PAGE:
* Plants in Motion
    * What Tree is It?

    -
    Earth Science Picture of the Day is a service of the Universities
    Space Research Association.

    https://epod.usra.edu

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  • From Black Panther@21:1/186 to All on Mon Jun 28 11:00:34 2021
    EPOD - a service of USRA

    The Earth Science Picture of the Day (EPOD) highlights the diverse processes and phenomena which shape our planet and our lives. EPOD will collect and archive photos, imagery, graphics, and artwork with short explanatory
    captions and links exemplifying features within the Earth system. The
    community is invited to contribute digital imagery, short captions and
    relevant links.


    Lake Tahoe: Blue Gem of the Sierras

    June 28, 2021

    6a0105371bb32c970b026bded8df1a200c

    Tahoe120c_7june21

    Photographer: Ray Boren

    Summary Author: Ray Boren

    Straddling a state line shared by Nevada and California in the western
    United States, beautiful Lake Tahoe is set like a gargantuan blue
    gem in a high basin between the Sierra Nevada crest on the west
    and the Sierras’ Carson Range spur on the east. In the first
    photograph here, taken on June 7, 2021, the panoramic perspective to
    the south and southwest is from a high viewpoint above the north
    shore’s Incline Village, along Nevada’s Mount Rose Highway (State
    Route 431). A second photo, taken the same day, presents a shoreline
    view from Lake Tahoe’s north-shore resort town of Kings Beach,
    California.

    Tahoe’s name is an anglicization of a Native American Washoe tribal
    term describing “The Lake,” “Big Water,” or “Water in a High Place” —
    all quite apt. Tahoe is the largest fresh-water alpine lake in
    North America, covering 122,616 acres (49,621 hectares). With a depth
    of 1,645 feet (501 m), it is also the second-deepest in the United
    States (behind Oregon’s lovely Crater Lake). It is 22 miles (35 km)
    long, north to south, and 12 miles (19 km) at its widest, with 72 miles
    (116 km) of shoreline.

    Basin-and-range faulting is credited with forming a series of
    west-tilted blocks and east-dipping faults that produced the
    north/south trending basin about 2 million years ago. Elevations at
    Tahoe range from 6,225 feet (1897 m) at lake level to 10,891 feet (3320
    m) atop Freel Peak. The spectacular and pleasing natural beauty of
    today’s Lake Tahoe basin is the result of manifold geological processes
    over millions of years, the Geologic Survey notes, including marine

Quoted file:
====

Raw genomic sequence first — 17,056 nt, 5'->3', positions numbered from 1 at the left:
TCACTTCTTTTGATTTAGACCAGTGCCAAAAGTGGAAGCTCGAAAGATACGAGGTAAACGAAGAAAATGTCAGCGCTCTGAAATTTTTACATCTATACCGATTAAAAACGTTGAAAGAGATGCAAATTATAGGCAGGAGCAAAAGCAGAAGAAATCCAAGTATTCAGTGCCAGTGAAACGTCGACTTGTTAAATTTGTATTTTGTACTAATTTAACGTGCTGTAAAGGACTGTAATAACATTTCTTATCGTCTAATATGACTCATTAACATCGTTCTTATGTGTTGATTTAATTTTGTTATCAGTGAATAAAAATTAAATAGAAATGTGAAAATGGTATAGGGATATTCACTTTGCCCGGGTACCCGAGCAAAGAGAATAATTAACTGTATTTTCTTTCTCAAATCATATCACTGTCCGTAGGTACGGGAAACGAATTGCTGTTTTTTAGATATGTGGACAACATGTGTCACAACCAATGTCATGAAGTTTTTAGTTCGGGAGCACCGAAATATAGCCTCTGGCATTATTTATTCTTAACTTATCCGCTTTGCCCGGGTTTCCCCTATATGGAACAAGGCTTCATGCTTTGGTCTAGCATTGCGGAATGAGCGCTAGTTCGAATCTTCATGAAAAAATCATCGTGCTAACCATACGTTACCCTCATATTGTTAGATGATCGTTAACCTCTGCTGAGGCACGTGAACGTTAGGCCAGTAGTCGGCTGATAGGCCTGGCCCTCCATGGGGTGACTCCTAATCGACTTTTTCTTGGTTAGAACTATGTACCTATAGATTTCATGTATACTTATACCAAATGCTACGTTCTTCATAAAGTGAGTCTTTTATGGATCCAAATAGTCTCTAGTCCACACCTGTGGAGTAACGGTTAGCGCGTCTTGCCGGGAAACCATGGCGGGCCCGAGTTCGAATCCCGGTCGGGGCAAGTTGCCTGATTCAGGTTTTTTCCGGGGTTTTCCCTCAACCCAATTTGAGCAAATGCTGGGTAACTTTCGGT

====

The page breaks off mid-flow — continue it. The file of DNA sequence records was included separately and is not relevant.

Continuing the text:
deposition, granitic intrusion, tectonic uplift, volcanic eruptions,
    and ice-age glacial scouring and other forms of erosion.
    * Lake Tahoe Coordinates: 39.092, -120.033

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    Geography Links

    * Atlapedia Online
    * CountryReports
    * GPS Visualizer
    * Holt Rinehart Winston World Atlas
    * Mapping Our World
    * Perry-Castañeda Library Map Collection
    * Types of Land
    * World Mapper

    -
    Earth Science Picture of the Day is a service of the Universities
    Space Research Association.

    https://epod.usra.edu

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  • From Black Panther@21:1/186 to All on Wed Jul 28 11:00:38 2021
    EPOD - a service of USRA

    The Earth Science Picture of the Day (EPOD) highlights the diverse processes and phenomena which shape our planet and our lives. EPOD will collect and archive photos, imagery, graphics, and artwork with short explanatory
    captions and links exemplifying features within the Earth system. The
    community is invited to contribute digital imagery, short captions and
    relevant links.


    Contrail Shadow Over Braunfels, Germany

    July 28, 2021

    2021-04-24 15.47.412

    Photographer: Oliver Stiehler

    Summary Author: Oliver Stiehler & Cadan Cummings

    2021-04-24 15.47.43 Sometimes being in the right place at the right
    time produces an unusual photo that reveals unique atmospheric
    phenomena. This photo shows an airplane contrail casting a shadow
    on wispy cirrus clouds in Braunfels, Germany. Contrails are
    formed when water from the airplane exhaust and the atmosphere
    condenses due to extremely cold temperatures and low
    atmospheric pressure. The result is line shaped clouds are produced
    which depending on wind speed and humidity can last for anywhere
    between seconds to several minutes.

    From this unique perspective, the contrail overhead is casting a shadow
    on a lower altitude cloud layer. Note that the shadow appears to be
    also ahead of the jet itself, which is explained by the Sun angle
    being directly overhead in addition to the condensation and ice
    crystals in the contrail scattering the incoming light making the
    shadow’s projection appear larger.

    Photo data: Huawei Mate 20 Pro with all automatic adjustment at 3x zoom
    factor
    * Braunfels, Germany Coordinates: 50.5169, 8.3909

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    Cloud Links

    * Atmospheric Optics
    * The Cloud Appreciation Society
    * Cloud Atlas
    * Color and Light in Nature

    -
    Earth Science Picture of the Day is a service of the Universities
    Space Research Association.

    https://epod.usra.edu

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  • From Black Panther@21:1/186 to All on Sat Aug 28 11:00:24 2021
    EPOD - a service of USRA

    The Earth Science Picture of the Day (EPOD) highlights the diverse processes and phenomena which shape our planet and our lives. EPOD will collect and archive photos, imagery, graphics, and artwork with short explanatory
    captions and links exemplifying features within the Earth system. The
    community is invited to contribute digital imagery, short captions and
    relevant links.


    Archive - Erta Ale, Ethiopia

    August 28, 2021

    6a0105371bb32c970b01b7c768d93c970b
    Every weekend we present a notable item from our archives.
    This EPOD was originally published April 7, 2015.

    Photographer: Joel Santos
    Summary Author: Joel Santos April 2015 Viewer's Choice

    Erta Ale is a continuously active, basaltic shield
    volcano in the Afar Region of northeastern Ethiopia. Its
    caldera is notable for holding one of world's longest-existing